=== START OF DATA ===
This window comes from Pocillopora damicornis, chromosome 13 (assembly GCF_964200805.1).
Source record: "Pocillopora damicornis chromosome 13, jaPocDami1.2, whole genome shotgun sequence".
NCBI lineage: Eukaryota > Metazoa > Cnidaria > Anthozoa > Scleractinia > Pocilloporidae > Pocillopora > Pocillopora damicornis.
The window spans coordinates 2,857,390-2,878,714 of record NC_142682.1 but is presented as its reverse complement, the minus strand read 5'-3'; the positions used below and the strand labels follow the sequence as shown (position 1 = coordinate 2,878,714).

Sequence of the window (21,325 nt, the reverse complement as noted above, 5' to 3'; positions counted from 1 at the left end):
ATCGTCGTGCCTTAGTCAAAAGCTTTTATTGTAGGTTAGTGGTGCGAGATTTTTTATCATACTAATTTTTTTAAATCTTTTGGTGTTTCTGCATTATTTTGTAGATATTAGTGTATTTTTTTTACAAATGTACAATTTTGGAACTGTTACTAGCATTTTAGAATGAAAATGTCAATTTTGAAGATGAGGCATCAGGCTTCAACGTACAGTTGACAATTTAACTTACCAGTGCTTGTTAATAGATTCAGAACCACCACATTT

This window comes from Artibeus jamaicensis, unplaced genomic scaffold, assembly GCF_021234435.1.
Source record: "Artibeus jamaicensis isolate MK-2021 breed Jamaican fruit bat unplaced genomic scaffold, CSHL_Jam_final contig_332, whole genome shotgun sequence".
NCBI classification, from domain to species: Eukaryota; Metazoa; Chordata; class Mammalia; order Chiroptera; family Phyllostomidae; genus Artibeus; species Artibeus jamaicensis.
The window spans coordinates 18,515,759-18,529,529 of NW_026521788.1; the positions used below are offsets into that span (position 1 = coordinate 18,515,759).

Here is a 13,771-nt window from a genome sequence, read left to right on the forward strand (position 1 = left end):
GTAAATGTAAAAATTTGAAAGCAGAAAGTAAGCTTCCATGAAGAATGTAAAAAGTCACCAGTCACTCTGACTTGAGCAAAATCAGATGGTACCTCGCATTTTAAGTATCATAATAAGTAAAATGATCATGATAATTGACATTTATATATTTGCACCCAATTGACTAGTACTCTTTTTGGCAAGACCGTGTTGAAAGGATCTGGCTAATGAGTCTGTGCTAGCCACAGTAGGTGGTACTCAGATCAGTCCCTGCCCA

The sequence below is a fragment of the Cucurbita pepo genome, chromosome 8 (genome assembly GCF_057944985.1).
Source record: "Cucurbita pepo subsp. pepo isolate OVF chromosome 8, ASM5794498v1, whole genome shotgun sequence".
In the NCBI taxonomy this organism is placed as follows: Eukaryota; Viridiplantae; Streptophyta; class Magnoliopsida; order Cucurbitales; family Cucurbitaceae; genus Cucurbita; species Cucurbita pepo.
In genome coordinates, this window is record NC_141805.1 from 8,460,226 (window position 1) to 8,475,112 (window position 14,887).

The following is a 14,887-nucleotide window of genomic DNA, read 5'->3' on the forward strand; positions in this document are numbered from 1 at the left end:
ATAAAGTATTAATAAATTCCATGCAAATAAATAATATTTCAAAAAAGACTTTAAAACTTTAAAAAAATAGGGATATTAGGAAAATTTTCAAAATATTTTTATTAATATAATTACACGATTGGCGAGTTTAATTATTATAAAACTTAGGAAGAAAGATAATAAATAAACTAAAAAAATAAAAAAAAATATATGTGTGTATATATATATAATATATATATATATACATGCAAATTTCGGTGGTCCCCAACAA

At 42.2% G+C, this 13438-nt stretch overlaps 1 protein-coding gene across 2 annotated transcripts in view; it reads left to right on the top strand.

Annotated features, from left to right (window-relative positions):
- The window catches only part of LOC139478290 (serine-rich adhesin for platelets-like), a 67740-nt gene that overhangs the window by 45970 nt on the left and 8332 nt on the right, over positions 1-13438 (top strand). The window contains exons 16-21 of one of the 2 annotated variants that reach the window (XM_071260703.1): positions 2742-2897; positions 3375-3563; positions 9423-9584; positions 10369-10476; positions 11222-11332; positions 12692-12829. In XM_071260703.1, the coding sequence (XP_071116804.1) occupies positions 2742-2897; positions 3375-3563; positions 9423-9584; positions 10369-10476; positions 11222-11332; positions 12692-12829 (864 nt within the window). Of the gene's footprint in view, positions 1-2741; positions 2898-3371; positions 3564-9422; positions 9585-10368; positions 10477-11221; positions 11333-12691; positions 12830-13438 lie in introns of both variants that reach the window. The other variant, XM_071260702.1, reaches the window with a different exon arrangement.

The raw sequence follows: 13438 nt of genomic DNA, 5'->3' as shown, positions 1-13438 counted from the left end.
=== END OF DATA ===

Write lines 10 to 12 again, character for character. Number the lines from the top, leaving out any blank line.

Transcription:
The window spans coordinates 18,515,759-18,529,529 of NW_026521788.1; the positions used below are offsets into that span (position 1 = coordinate 18,515,759).

Here is a 13,771-nt window from a genome sequence, read left to right on the forward strand (position 1 = left end):
GTAAATGTAAAAATTTGAAAGCAGAAAGTAAGCTTCCATGAAGAATGTAAAAAGTCACCAGTCACTCTGACTTGAGCAAAATCAGATGGTACCTCGCATTTTAAGTATCATAATAAGTAAAATGATCATGATAATTGACATTTATATATTTGCACCCAATTGACTAGTACTCTTTTTGGCAAGACCGTGTTGAAAGGATCTGGCTAATGAGTCTGTGCTAGCCACAGTAGGTGGTACTCAGATCAGTCCCTGCCCA